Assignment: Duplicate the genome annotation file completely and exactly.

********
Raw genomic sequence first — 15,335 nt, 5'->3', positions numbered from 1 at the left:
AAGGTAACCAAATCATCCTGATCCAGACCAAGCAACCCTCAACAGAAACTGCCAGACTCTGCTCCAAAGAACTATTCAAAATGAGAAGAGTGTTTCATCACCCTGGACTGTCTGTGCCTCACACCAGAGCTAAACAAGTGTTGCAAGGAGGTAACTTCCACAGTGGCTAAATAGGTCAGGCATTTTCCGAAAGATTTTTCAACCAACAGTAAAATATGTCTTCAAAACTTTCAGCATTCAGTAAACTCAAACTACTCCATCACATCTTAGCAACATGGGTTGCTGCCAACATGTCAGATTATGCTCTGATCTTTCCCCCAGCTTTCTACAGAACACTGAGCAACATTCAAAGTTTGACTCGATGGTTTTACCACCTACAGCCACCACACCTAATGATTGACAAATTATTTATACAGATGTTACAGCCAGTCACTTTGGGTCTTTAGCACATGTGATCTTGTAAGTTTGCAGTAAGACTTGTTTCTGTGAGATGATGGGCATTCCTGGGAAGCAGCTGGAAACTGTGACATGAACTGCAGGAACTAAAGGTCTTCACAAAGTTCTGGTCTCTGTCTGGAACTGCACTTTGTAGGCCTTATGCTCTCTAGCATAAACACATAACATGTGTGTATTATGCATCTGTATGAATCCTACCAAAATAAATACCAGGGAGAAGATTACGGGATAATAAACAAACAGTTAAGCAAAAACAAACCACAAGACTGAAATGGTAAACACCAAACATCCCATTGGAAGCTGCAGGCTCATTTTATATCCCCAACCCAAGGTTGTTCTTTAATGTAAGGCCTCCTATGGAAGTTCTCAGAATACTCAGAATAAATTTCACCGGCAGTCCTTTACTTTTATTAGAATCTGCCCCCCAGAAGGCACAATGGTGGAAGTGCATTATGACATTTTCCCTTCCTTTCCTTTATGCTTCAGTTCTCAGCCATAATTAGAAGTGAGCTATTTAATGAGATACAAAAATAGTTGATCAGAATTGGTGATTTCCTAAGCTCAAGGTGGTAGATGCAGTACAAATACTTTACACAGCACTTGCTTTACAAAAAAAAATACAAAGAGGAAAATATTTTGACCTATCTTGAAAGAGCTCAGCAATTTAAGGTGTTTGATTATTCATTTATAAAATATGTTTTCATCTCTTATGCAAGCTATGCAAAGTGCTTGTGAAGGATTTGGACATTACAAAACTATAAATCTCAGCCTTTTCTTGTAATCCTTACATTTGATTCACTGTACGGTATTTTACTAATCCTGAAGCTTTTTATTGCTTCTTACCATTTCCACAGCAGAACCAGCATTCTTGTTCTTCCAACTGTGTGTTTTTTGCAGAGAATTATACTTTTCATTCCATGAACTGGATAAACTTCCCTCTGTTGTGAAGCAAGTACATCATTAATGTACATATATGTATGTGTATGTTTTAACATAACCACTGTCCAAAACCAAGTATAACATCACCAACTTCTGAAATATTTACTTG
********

Raw genomic sequence first — 15,335 nt, 5'->3', positions numbered from 1 at the left:
AAGGTAACCAAATCATCCTGATCCAGACCAAGCAACCCTCAACAGAAACTGCCAGACTCTGCTCCAAAGAACTATTCAAAATGAGAAGAGTGTTTCATCACCCTGGACTGTCTGTGCCTCACACCAGAGCTAAACAAGTGTTGCAAGGAGGTAACTTCCACAGTGGCTAAATAGGTCAGGCATTTTCCGAAAGATTTTTCAACCAACAGTAAAATATGTCTTCAAAACTTTCAGCATTCAGTAAACTCAAACTACTCCATCACATCTTAGCAACATGGGTTGCTGCCAACATGTCAGATTATGCTCTGATCTTTCCCCCAGCTTTCTACAGAACACTGAGCAACATTCAAAGTTTGACTCGATGGTTTTACCACCTACAGCCACCACACCTAATGATTGACAAATTATTTATACAGATGTTACAGCCAGTCACTTTGGGTCTTTAGCACATGTGATCTTGTAAGTTTGCAGTAAGACTTGTTTCTGTGAGATGATGGGCATTCCTGGGAAGCAGCTGGAAACTGTGACATGAACTGCAGGAACTAAAGGTCTTCACAAAGTTCTGGTCTCTGTCTGGAACTGCACTTTGTAGGCCTTATGCTCTCTAGCATAAACACATAACATGTGTGTATTATGCATCTGTATGAATCCTACCAAAATAAATACCAGGGAGAAGATTACGGGATAATAAACAAACAGTTAAGCAAAAACAAACCACAAGACTGAAATGGTAAACACCAAACATCCCATTGGAAGCTGCAGGCTCATTTTATATCCCCAACCCAAGGTTGTTCTTTAATGTAAGGCCTCCTATGGAAGTTCTCAGAATACTCAGAATAAATTTCACCGGCAGTCCTTTACTTTTATTAGAATCTGCCCCCCAGAAGGCACAATGGTGGAAGTGCATTATGACATTTTCCCTTCCTTTCCTTTATGCTTCAGTTCTCAGCCATAATTAGAAGTGAGCTATTTAATGAGATACAAAAATAGTTGATCAGAATTGGTGATTTCCTAAGCTCAAGGTGGTAGATGCAGTACAAATACTTTACACAGCACTTGCTTTACAAAAAAAAATACAAAGAGGAAAATATTTTGACCTATCTTGAAAGAGCTCAGCAATTTAAGGTGTTTGATTATTCATTTATAAAATATGTTTTCATCTCTTATGCAAGCTATGCAAAGTGCTTGTGAAGGATTTGGACATTACAAAACTATAAATCTCAGCCTTTTCTTGTAATCCTTACATTTGATTCACTGTACGGTATTTTACTAATCCTGAAGCTTTTTATTGCTTCTTACCATTTCCACAGCAGAACCAGCATTCTTGTTCTTCCAACTGTGTGTTTTTTGCAGAGAATTATACTTTTCATTCCATGAACTGGATAAACTTCCCTCTGTTGTGAAGCAAGTACATCATTAATGTACATATATGTATGTGTATGTTTTAACATAACCACTGTCCAAAACCAAGTATAACATCACCAACTTCTGAAATATTTACTTG